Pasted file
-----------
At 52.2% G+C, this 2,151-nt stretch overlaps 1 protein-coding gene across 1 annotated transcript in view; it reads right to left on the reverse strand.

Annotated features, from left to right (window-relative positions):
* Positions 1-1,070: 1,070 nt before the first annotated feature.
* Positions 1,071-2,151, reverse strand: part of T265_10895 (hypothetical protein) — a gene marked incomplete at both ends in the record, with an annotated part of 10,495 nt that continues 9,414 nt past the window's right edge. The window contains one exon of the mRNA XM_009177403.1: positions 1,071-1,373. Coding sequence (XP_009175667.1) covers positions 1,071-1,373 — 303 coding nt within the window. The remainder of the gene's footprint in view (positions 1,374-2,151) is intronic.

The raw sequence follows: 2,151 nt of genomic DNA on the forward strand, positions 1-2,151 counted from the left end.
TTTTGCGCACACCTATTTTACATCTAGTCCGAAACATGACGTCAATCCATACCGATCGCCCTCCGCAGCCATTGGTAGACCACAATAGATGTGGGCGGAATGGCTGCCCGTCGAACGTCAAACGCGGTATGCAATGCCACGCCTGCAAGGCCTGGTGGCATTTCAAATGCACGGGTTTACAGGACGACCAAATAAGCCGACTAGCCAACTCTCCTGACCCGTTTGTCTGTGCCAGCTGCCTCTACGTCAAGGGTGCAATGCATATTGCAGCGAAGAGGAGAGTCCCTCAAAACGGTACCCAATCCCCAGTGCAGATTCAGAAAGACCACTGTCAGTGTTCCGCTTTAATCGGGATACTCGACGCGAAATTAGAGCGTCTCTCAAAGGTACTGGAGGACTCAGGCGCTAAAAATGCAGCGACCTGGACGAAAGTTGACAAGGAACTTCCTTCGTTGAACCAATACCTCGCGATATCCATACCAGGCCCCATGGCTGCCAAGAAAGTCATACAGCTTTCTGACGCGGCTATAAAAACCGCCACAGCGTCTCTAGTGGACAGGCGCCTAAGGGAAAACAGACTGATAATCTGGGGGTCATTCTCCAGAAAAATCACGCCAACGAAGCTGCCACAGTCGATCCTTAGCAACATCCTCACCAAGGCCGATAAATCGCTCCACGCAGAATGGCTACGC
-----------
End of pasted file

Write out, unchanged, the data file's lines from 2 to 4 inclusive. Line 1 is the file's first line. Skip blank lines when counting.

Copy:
Annotated features, from left to right (window-relative positions):
* Positions 1-1,070: 1,070 nt before the first annotated feature.
* Positions 1,071-2,151, reverse strand: part of T265_10895 (hypothetical protein) — a gene marked incomplete at both ends in the record, with an annotated part of 10,495 nt that continues 9,414 nt past the window's right edge. The window contains one exon of the mRNA XM_009177403.1: positions 1,071-1,373. Coding sequence (XP_009175667.1) covers positions 1,071-1,373 — 303 coding nt within the window. The remainder of the gene's footprint in view (positions 1,374-2,151) is intronic.